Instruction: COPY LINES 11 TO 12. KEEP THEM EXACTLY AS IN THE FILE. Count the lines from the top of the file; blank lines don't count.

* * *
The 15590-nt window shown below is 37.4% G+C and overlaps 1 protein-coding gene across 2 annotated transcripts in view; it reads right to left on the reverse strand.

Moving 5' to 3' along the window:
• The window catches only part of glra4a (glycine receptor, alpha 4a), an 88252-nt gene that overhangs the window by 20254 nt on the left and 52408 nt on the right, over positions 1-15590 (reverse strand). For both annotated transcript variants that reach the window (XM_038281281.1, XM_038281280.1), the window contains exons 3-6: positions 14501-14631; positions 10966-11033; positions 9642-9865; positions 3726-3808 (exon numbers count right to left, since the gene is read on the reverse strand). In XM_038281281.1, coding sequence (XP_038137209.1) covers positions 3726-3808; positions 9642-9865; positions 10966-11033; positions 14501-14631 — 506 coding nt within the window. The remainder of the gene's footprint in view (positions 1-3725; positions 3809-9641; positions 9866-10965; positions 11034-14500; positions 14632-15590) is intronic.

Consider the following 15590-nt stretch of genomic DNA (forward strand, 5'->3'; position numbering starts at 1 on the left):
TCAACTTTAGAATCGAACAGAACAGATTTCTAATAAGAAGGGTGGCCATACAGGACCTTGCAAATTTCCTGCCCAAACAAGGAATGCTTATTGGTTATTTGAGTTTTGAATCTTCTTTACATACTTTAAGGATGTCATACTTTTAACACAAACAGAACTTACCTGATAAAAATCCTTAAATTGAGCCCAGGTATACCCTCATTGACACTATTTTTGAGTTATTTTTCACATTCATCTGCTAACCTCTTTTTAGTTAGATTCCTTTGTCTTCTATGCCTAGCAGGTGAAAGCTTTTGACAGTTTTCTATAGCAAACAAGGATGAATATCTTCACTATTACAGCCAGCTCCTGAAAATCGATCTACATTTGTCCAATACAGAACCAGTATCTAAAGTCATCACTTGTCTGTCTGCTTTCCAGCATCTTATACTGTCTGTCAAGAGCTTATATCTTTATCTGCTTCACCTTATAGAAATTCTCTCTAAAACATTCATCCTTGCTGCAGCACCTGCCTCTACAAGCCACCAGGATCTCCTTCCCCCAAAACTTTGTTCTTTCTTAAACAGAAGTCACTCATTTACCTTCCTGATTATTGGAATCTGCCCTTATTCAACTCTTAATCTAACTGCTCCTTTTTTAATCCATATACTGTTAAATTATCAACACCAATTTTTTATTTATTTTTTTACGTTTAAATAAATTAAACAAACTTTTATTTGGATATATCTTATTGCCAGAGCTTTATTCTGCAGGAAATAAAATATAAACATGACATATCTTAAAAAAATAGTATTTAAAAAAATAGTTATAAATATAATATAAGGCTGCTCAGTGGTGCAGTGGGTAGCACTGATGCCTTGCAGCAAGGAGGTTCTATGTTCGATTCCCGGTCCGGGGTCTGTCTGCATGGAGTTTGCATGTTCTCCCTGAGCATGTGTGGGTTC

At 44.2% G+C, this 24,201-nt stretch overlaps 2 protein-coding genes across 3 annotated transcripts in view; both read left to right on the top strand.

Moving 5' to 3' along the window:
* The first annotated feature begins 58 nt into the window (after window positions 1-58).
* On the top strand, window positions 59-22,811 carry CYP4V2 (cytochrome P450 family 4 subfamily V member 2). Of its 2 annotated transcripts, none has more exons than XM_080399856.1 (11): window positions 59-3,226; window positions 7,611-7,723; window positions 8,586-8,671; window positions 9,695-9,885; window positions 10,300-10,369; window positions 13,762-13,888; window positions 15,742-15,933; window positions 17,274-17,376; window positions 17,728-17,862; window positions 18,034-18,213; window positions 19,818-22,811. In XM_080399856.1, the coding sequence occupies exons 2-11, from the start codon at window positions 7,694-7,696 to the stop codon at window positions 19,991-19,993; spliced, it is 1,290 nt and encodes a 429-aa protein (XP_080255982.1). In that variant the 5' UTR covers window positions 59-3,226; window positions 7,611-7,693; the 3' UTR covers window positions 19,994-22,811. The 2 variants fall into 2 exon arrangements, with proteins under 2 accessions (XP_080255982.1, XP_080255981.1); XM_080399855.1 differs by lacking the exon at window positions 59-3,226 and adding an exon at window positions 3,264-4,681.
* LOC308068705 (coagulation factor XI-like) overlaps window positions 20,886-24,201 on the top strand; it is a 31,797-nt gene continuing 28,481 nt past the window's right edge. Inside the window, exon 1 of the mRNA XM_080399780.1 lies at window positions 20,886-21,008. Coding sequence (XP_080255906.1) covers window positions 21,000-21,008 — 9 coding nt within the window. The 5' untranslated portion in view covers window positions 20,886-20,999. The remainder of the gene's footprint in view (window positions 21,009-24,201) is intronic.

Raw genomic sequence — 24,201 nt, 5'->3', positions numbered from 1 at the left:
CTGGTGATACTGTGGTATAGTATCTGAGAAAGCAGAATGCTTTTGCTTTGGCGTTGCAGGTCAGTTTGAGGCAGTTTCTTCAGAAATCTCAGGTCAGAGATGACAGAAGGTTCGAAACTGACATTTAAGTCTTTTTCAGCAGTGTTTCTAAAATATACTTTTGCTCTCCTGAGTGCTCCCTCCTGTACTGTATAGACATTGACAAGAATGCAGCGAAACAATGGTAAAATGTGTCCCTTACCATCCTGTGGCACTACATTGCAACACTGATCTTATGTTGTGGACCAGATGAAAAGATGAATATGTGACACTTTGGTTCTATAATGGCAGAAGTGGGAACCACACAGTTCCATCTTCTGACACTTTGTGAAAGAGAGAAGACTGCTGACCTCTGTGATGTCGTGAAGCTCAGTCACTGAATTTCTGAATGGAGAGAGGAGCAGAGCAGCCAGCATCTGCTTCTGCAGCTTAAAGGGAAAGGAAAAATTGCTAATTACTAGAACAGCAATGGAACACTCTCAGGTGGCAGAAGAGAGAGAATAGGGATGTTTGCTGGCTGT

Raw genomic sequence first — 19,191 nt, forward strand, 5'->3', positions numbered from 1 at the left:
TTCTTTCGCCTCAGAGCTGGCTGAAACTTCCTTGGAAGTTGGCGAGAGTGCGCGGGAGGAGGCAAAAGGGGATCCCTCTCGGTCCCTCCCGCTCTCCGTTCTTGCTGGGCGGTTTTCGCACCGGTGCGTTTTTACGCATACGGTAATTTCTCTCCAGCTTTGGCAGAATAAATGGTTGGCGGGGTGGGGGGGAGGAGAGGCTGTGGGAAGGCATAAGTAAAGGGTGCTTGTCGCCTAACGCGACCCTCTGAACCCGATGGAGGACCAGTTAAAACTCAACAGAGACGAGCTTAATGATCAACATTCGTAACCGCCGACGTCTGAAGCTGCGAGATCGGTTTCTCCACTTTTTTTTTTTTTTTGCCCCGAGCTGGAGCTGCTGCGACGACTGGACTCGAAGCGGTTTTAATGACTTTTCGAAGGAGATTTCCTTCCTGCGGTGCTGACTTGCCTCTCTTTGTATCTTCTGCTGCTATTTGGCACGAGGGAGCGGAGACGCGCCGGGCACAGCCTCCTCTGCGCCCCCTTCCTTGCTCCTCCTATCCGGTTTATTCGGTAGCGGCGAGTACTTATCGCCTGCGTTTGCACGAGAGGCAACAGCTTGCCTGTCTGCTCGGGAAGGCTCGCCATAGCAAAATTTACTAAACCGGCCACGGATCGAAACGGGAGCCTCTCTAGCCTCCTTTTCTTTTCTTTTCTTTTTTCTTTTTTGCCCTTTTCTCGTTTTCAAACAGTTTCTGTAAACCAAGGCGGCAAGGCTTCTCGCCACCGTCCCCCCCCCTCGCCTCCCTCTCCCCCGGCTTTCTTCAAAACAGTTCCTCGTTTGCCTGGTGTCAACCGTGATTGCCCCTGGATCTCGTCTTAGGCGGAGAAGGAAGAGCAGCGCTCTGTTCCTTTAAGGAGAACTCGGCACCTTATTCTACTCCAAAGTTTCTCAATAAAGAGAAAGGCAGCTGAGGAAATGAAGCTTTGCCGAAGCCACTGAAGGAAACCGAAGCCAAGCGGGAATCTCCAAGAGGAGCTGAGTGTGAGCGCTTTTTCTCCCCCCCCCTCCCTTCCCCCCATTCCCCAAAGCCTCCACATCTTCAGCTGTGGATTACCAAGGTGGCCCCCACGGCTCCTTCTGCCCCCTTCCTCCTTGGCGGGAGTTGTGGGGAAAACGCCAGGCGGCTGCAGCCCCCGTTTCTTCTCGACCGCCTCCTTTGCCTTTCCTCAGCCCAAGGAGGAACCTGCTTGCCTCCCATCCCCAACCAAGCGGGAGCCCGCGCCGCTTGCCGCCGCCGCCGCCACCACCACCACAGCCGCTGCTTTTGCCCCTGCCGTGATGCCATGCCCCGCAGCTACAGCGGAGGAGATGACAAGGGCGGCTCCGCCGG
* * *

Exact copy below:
Raw genomic sequence — 24,201 nt, 5'->3', positions numbered from 1 at the left:
CTGGTGATACTGTGGTATAGTATCTGAGAAAGCAGAATGCTTTTGCTTTGGCGTTGCAGGTCAGTTTGAGGCAGTTTCTTCAGAAATCTCAGGTCAGAGATGACAGAAGGTTCGAAACTGACATTTAAGTCTTTTTCAGCAGTGTTTCTAAAATATACTTTTGCTCTCCTGAGTGCTCCCTCCTGTACTGTATAGACATTGACAAGAATGCAGCGAAACAATGGTAAAATGTGTCCCTTACCATCCTGTGGCACTACATTGCAACACTGATCTTATGTTGTGGACCAGATGAAAAGATGAATATGTGACACTTTGGTTCTATAATGGCAGAAGTGGGAACCACACAGTTCCATCTTCTGACACTTTGTGAAAGAGAGAAGACTGCTGACCTCTGTGATGTCGTGAAGCTCAGTCACTGAATTTCTGAATGGAGAGAGGAGCAGAGCAGCCAGCATCTGCTTCTGCAGCTTAAAGGGAAAGGAAAAATTGCTAATTACTAGAACAGCAATGGAACACTCTCAGGTGGCAGAAGAGAGAGAATAGGGATGTTTGCTGGCTGT